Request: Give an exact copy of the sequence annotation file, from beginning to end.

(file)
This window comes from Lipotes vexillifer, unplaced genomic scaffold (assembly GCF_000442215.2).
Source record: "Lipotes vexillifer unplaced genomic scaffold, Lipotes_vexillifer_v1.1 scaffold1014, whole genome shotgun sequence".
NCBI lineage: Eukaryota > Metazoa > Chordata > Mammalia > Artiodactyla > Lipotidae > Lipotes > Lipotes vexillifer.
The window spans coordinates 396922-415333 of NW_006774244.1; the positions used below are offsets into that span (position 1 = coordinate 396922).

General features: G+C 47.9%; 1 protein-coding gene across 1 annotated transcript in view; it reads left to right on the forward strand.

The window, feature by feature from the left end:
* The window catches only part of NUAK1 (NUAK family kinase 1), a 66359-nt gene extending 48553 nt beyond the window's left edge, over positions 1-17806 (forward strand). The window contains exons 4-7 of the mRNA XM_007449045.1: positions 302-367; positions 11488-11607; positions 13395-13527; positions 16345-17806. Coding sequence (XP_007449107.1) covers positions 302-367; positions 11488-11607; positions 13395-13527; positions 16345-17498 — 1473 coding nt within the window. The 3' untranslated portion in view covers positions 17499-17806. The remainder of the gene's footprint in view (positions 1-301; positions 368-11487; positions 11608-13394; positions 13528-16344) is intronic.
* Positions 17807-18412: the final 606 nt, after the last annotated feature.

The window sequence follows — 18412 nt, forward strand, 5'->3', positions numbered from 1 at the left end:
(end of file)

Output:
This window comes from Lipotes vexillifer, unplaced genomic scaffold (assembly GCF_000442215.2).
Source record: "Lipotes vexillifer unplaced genomic scaffold, Lipotes_vexillifer_v1.1 scaffold1014, whole genome shotgun sequence".
NCBI lineage: Eukaryota > Metazoa > Chordata > Mammalia > Artiodactyla > Lipotidae > Lipotes > Lipotes vexillifer.
The window spans coordinates 396922-415333 of NW_006774244.1; the positions used below are offsets into that span (position 1 = coordinate 396922).

General features: G+C 47.9%; 1 protein-coding gene across 1 annotated transcript in view; it reads left to right on the forward strand.

The window, feature by feature from the left end:
* The window catches only part of NUAK1 (NUAK family kinase 1), a 66359-nt gene extending 48553 nt beyond the window's left edge, over positions 1-17806 (forward strand). The window contains exons 4-7 of the mRNA XM_007449045.1: positions 302-367; positions 11488-11607; positions 13395-13527; positions 16345-17806. Coding sequence (XP_007449107.1) covers positions 302-367; positions 11488-11607; positions 13395-13527; positions 16345-17498 — 1473 coding nt within the window. The 3' untranslated portion in view covers positions 17499-17806. The remainder of the gene's footprint in view (positions 1-301; positions 368-11487; positions 11608-13394; positions 13528-16344) is intronic.
* Positions 17807-18412: the final 606 nt, after the last annotated feature.

The window sequence follows — 18412 nt, forward strand, 5'->3', positions numbered from 1 at the left end: